Welp, my coffee’s finally gone cold and I’m driving my new office-mates nuts with my leg-jiggling, so I guess it’s time to write this blog post.
Hello! Greetings! My name is Shanti Gonzales. I’m an Indian-Mexican-American theatremaker, living in Montréal. I’m an emerging director, actor, and playwright. Some of my more recent credits include producing my solo piece, Love Painted Brown, and acting as Cristina (Cakehead) in Teesri Duniya’s production of The Refugee Hotel. I’m part of the Artist Mentorship Program at Black Theatre Workshop, as well as the Young Creator’s Unit at Playwrights Workshop Montréal. I teach baby music classes six days a week. And now here I am at Repercussion, as the brand-spanking-new Artistic Associate. You could say I keep busy. I would say I keep caffeinated.
My work is concerned with the performance of intersectionality. I am about holding space for conversations/art about race, queerness, gender, class – and the way those things intersect within us. I care deeply about accessibility and representation. I believe through theatre, we have the power for healing, growth, and imagining new worlds. Socially engaged theatre is the language in which my image-driven mind thinks when it comes to changing the world.
That’s what drew me to Repercussion. Accessibility and representation are right there in the mission. This company has proven again and again that it talks the talk, but more importantly walks the walk. Repercussion consistently hires (read: pays, enriches, and supports!) female-bodied/femme, emerging, BIPOC, and queer artists. Its performances bring professional theatre right into Montreal’s backyard, while ensuring physical and financial accessibility. And I find it especially exciting that Repercussion does Shakespeare, who is all too often considered hoity-toity or outdated.
When I was 18, I founded a theatre company in Boston called CoffeeSpoons Theatre Project, a company where our primary mission was accessibility. As I’m sitting here thinking about why Repercussion and I are a good fit, I opened up the mission statement I wrote for CoffeeSpoons five years ago:
“There are those who see theatre as stale words, a stiff-backed chair, and a stuffy windowless room – we hope to change that. We strive to breathe youthful and inspired life into the theatre by bringing it right to you, in an open and casual setting. With CoffeeSpoons, a ‘night at the theatre’ involves food, friends, drinks, and laughter.”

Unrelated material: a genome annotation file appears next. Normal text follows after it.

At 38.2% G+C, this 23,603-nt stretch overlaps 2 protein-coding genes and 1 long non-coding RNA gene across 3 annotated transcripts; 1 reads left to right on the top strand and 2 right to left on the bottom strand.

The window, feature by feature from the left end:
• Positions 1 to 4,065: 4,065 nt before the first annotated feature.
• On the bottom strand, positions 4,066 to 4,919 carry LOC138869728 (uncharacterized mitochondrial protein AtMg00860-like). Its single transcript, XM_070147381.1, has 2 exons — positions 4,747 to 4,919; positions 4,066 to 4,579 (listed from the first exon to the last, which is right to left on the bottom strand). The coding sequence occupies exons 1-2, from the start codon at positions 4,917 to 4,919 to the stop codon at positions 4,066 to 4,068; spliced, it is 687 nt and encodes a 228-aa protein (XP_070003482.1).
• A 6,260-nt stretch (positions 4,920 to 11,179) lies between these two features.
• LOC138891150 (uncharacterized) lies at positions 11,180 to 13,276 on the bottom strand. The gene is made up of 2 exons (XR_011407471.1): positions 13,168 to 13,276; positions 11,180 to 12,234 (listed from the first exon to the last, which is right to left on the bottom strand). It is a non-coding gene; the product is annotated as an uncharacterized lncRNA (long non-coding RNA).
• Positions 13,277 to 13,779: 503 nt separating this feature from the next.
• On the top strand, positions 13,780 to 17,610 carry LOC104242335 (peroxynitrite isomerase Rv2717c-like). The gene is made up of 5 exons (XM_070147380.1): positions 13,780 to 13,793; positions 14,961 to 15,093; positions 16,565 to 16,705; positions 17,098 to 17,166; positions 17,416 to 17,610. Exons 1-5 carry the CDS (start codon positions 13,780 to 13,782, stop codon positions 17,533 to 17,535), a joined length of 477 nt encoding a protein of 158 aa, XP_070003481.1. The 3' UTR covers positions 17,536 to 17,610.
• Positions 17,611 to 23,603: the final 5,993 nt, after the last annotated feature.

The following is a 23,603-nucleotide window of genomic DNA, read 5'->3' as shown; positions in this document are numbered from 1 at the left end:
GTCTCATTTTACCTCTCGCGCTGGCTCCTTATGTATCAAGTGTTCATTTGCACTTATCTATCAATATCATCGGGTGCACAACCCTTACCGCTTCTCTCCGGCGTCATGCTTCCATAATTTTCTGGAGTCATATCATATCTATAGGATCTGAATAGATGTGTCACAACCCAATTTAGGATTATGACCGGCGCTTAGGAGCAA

I don’t think 18-year-old Shanti could have imagined just how relevant those words would be five years later, in a new job, in a different country, in what sometimes feels like a different world. For 30 years, Repercussion has been walking that walk: “breathing youthful and inspired life” into a genre that started off as an accessible art form, only to be repurposed by the wealthy and perceived as highbrow. Repercussion takes the Shakespeare tomes off the shelf, mobilizes a vibrant team of diverse, energetic, and talented artists, and brings the magic to every corner of Montréal.
And now here I am! Artistic Associate at Repercussion Theatre. Since Amanda and I are developing this position as we go, there’s some fluidity in my job description, but here’s what I’ll be working on to start. My main responsibility is to “support the Artistic Director in programming and planning.” Translation: I’m here to be Amanda’s sidekick and partner in any and all matters creative.
You might not know this, but Repercussion is a tiny operation for most of the year. There are only 2 full-time employees (Amanda Kellock, Artistic Director, and Zina Koro, General Manager who has just returned from maternity leave, during which time she was replaced by Karine Kerr-Gilespie), and 1 part-time employee (Holly Greco, Outreach and Fundraising Coordinator whose contract will be done in a few short months). Each member of the team is doing crucial behind-the-scenes work that ensures the continued smooth functioning of the company. Running a theatre company involves so, so much more than the theatre art. There are grants to be written, events to be planned, parks to be contacted… It’s a ton of work, but these women handle it with all the grace in the world.
Thing is, Amanda is the creative force here, but she rarely has time to get into it, what with all the other stuff to do. That’s where I come in. I’m here to help Amanda do what she’s great at — I’m here to focalize the Art in the Artistic Director’s workload. Amanda and I have regular conversations/thinktanks/brainstorming sessions about the vision and direction of the company, the creative ins and outs of our summer 2018 tour (which I’ll be Assistant Directing alongside Amanda), and where we want to see the company move for the 30th anniversary and beyond.
I’ll also be writing regular blog posts to give you a glimpse into what we’re up to. Somehow I was lucky and cunning enough to inception Amanda into giving me a job – and now that I’m here, I can’t wait to see what mischief we get up to for our 30th year.